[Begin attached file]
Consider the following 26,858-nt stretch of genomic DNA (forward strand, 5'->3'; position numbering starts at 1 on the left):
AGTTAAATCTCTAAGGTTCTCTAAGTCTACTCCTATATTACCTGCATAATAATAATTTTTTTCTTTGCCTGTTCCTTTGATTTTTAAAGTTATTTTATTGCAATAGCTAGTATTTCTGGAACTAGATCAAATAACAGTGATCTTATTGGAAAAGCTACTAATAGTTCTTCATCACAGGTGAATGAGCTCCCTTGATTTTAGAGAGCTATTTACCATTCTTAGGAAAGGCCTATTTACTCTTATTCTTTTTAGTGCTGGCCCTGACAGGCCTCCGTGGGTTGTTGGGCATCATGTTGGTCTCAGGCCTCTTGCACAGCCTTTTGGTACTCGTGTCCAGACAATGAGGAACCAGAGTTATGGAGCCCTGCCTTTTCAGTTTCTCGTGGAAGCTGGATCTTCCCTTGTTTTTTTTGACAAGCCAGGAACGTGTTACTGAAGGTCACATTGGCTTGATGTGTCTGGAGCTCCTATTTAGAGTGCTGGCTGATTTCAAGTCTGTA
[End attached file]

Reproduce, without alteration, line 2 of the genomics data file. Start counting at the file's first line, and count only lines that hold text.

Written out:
AGTTAAATCTCTAAGGTTCTCTAAGTCTACTCCTATATTACCTGCATAATAATAATTTTTTTCTTTGCCTGTTCCTTTGATTTTTAAAGTTATTTTATTGCAATAGCTAGTATTTCTGGAACTAGATCAAATAACAGTGATCTTATTGGAAAAGCTACTAATAGTTCTTCATCACAGGTGAATGAGCTCCCTTGATTTTAGAGAGCTATTTACCATTCTTAGGAAAGGCCTATTTACTCTTATTCTTTTTAGTGCTGGCCCTGACAGGCCTCCGTGGGTTGTTGGGCATCATGTTGGTCTCAGGCCTCTTGCACAGCCTTTTGGTACTCGTGTCCAGACAATGAGGAACCAGAGTTATGGAGCCCTGCCTTTTCAGTTTCTCGTGGAAGCTGGATCTTCCCTTGTTTTTTTTGACAAGCCAGGAACGTGTTACTGAAGGTCACATTGGCTTGATGTGTCTGGAGCTCCTATTTAGAGTGCTGGCTGATTTCAAGTCTGTA